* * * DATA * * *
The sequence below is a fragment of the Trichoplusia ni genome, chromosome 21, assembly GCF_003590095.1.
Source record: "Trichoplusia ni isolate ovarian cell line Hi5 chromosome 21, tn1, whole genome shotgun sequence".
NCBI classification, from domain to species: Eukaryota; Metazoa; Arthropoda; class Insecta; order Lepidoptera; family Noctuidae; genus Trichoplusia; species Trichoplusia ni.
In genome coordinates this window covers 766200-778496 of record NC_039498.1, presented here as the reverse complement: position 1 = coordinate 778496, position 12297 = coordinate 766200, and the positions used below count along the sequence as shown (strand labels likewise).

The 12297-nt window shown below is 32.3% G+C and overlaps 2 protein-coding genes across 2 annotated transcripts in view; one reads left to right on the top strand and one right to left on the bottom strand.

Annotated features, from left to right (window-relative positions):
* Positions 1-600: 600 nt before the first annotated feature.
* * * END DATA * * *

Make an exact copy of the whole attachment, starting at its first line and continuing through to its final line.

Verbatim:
The sequence below is a fragment of the Trichoplusia ni genome, chromosome 21, assembly GCF_003590095.1.
Source record: "Trichoplusia ni isolate ovarian cell line Hi5 chromosome 21, tn1, whole genome shotgun sequence".
NCBI classification, from domain to species: Eukaryota; Metazoa; Arthropoda; class Insecta; order Lepidoptera; family Noctuidae; genus Trichoplusia; species Trichoplusia ni.
In genome coordinates this window covers 766200-778496 of record NC_039498.1, presented here as the reverse complement: position 1 = coordinate 778496, position 12297 = coordinate 766200, and the positions used below count along the sequence as shown (strand labels likewise).

The 12297-nt window shown below is 32.3% G+C and overlaps 2 protein-coding genes across 2 annotated transcripts in view; one reads left to right on the top strand and one right to left on the bottom strand.

Annotated features, from left to right (window-relative positions):
* Positions 1-600: 600 nt before the first annotated feature.